The Luxury EV segment is heating up dramatically. BMW, Tesla and Audi are all working on new EVs to release into the market to gain ultimate EV superiority. Tesla has the Model X on the way, Audi has its Q6 e-tron in the works and BMW is possibly mulling over the idea of some sort of i5. But now there’s a newcomer to challenge the bunch, with its eyes set on the Model S P85D and that newcomer is Aston Martin.
While Aston Martin is a significantly more premium brand than all of the other aforementioned brands, it’s still going to be in the conversation. Confirmed by Aston’s CEO, Andy Palmer, to Automotive News, this EV Aston Martin will be a BEV version of the Rapide saloon car. The BEV Rapide won’t replace the V12 version, but be sold alongside it as a low volume niche vehicle. The BEV Rapide will have a range of somewhere around 200 miles, which is significantly less than the Tesla Model S P85D, but it will also have 800 hp.
The priority for such a car would be performance over efficiency. This BEV Rapide isn’t trying to save the planet, but use electric motors to create a silently powerful Aston Martin saloon. “I think that the fact that you could drive a few laps of a decent race course or race it around the Nordschleife is much more interesting than doing 500 meters in Ludicrous mode,” said Palmer. He also indicated that this move to create an electric Rapide is to help the brand continue to create V12 sports cars, “If you want to keep making V12 engines, then you’ve got to do something at the opposite end of the spectrum,”.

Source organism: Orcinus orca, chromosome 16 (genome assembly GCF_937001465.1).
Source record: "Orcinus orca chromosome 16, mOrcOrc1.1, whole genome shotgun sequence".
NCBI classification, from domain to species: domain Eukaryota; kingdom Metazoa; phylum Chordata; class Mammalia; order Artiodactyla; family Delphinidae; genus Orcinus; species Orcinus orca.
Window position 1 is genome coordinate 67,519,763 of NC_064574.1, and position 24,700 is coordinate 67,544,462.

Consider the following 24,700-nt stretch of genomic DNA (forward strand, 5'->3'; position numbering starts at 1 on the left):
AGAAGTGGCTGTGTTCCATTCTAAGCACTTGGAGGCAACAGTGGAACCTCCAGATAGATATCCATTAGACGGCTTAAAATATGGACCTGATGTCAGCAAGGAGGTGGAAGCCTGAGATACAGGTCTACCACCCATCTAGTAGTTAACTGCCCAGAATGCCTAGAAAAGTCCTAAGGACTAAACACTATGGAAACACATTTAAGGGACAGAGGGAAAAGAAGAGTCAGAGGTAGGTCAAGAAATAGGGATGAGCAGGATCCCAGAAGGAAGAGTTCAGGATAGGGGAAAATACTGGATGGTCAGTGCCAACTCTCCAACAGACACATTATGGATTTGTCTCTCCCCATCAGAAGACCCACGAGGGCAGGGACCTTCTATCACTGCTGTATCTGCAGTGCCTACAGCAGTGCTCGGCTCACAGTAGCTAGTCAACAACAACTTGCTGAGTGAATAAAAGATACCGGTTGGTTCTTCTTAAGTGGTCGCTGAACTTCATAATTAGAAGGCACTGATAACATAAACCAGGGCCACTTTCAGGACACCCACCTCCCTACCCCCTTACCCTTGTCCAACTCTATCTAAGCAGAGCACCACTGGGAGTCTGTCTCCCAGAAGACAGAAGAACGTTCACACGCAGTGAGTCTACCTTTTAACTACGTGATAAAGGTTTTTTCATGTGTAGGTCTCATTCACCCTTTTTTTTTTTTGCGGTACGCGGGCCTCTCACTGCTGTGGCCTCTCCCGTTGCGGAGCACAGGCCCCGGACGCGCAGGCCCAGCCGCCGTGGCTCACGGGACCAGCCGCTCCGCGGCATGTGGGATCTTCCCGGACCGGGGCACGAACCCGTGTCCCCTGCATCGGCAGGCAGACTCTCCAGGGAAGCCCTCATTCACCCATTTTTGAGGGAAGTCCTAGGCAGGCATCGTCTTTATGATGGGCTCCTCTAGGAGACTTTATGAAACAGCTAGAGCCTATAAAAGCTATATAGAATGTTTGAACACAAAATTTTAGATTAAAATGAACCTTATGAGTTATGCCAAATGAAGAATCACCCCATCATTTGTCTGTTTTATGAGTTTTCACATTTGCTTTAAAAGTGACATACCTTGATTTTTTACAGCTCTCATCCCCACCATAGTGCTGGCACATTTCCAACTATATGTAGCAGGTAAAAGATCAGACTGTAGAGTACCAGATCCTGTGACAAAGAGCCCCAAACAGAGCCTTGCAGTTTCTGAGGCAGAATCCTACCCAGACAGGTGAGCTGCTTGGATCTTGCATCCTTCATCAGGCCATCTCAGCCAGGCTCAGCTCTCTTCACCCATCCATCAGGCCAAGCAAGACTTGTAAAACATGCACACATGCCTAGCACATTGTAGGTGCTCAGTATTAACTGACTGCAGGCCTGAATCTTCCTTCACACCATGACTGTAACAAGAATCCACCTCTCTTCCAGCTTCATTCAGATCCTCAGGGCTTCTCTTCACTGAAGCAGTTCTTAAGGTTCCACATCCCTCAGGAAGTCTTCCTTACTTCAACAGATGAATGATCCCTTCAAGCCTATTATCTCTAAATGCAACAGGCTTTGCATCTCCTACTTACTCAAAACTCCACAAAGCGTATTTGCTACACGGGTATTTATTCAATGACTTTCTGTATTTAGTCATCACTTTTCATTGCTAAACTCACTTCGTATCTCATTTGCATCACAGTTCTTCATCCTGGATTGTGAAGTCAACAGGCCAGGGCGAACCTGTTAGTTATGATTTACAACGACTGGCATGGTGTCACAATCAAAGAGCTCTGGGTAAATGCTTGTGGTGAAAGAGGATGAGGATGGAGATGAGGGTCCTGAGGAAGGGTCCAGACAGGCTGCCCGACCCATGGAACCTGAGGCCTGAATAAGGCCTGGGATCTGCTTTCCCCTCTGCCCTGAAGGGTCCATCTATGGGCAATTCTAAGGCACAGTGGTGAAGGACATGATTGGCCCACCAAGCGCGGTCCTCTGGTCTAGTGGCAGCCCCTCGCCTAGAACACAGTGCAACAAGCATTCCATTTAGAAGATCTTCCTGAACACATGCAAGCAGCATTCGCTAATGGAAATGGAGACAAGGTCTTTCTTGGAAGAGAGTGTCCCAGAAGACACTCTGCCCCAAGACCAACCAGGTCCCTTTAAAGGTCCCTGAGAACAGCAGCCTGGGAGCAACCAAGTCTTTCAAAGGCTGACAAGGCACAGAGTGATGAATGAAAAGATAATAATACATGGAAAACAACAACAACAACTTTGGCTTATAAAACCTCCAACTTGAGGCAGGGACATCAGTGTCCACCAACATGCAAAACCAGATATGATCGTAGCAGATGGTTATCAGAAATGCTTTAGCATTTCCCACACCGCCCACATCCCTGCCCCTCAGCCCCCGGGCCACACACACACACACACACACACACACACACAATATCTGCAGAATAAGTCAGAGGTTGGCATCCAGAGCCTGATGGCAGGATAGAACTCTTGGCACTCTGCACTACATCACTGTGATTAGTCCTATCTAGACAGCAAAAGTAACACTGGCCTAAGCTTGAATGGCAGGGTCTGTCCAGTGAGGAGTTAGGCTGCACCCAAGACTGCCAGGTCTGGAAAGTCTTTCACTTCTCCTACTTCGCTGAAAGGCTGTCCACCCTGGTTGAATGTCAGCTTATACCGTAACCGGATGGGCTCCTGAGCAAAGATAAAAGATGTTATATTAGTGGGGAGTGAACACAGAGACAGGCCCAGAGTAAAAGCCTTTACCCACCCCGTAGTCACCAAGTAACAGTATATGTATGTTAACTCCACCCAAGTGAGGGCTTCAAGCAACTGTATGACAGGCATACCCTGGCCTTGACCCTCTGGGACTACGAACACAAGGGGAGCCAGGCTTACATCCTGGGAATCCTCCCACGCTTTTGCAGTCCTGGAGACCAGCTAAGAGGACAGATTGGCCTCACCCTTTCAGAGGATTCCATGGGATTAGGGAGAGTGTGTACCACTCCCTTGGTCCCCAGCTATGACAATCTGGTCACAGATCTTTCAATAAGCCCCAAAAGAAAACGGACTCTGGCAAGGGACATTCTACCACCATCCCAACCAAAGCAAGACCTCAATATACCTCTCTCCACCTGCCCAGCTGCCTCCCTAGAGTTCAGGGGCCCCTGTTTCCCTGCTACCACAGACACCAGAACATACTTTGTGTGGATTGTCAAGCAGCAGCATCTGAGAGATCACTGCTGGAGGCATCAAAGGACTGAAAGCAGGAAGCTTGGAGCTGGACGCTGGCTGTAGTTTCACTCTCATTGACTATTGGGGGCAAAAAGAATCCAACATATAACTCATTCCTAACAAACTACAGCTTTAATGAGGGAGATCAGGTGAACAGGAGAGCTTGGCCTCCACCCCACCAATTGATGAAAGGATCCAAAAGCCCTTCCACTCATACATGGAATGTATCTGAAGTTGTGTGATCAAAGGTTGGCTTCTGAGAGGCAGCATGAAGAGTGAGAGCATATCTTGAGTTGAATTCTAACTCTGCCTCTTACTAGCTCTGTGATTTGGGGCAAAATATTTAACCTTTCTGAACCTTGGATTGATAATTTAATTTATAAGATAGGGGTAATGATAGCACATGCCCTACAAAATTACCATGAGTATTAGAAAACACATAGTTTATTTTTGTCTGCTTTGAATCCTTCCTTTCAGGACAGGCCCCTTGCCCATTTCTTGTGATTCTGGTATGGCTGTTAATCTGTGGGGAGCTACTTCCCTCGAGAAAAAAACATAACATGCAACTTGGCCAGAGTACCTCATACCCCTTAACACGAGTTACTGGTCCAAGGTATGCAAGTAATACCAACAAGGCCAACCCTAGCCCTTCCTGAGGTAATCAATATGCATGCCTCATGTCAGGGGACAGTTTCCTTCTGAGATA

While such a BEV Rapide is said to cost between $200,000 and $250,000, which is more than double the most expensive Tesla Model S and the BMW i8. However, the Aston Martin Rapide BEV will most likely be considerably more luxurious, handle better and be far more exclusive. BMW doesn’t really have to worry too much about the BEV Rapide, in terms of competition, but it change the way BMW looks at some sort of future BMW i5.
Aston Martin is a very small brand with very low-volume sales figures that doesn’t really compete with companies like BMW and Tesla. However, if Aston can release a car that sets a new standard for performance EVs, BMW might need to up the bar of its EV performance cars as well as Tesla and its P85D. So while BMW won’t have to worry about losing sales to the British marquee, any Aston Martin EV might change the way the market looks at such things.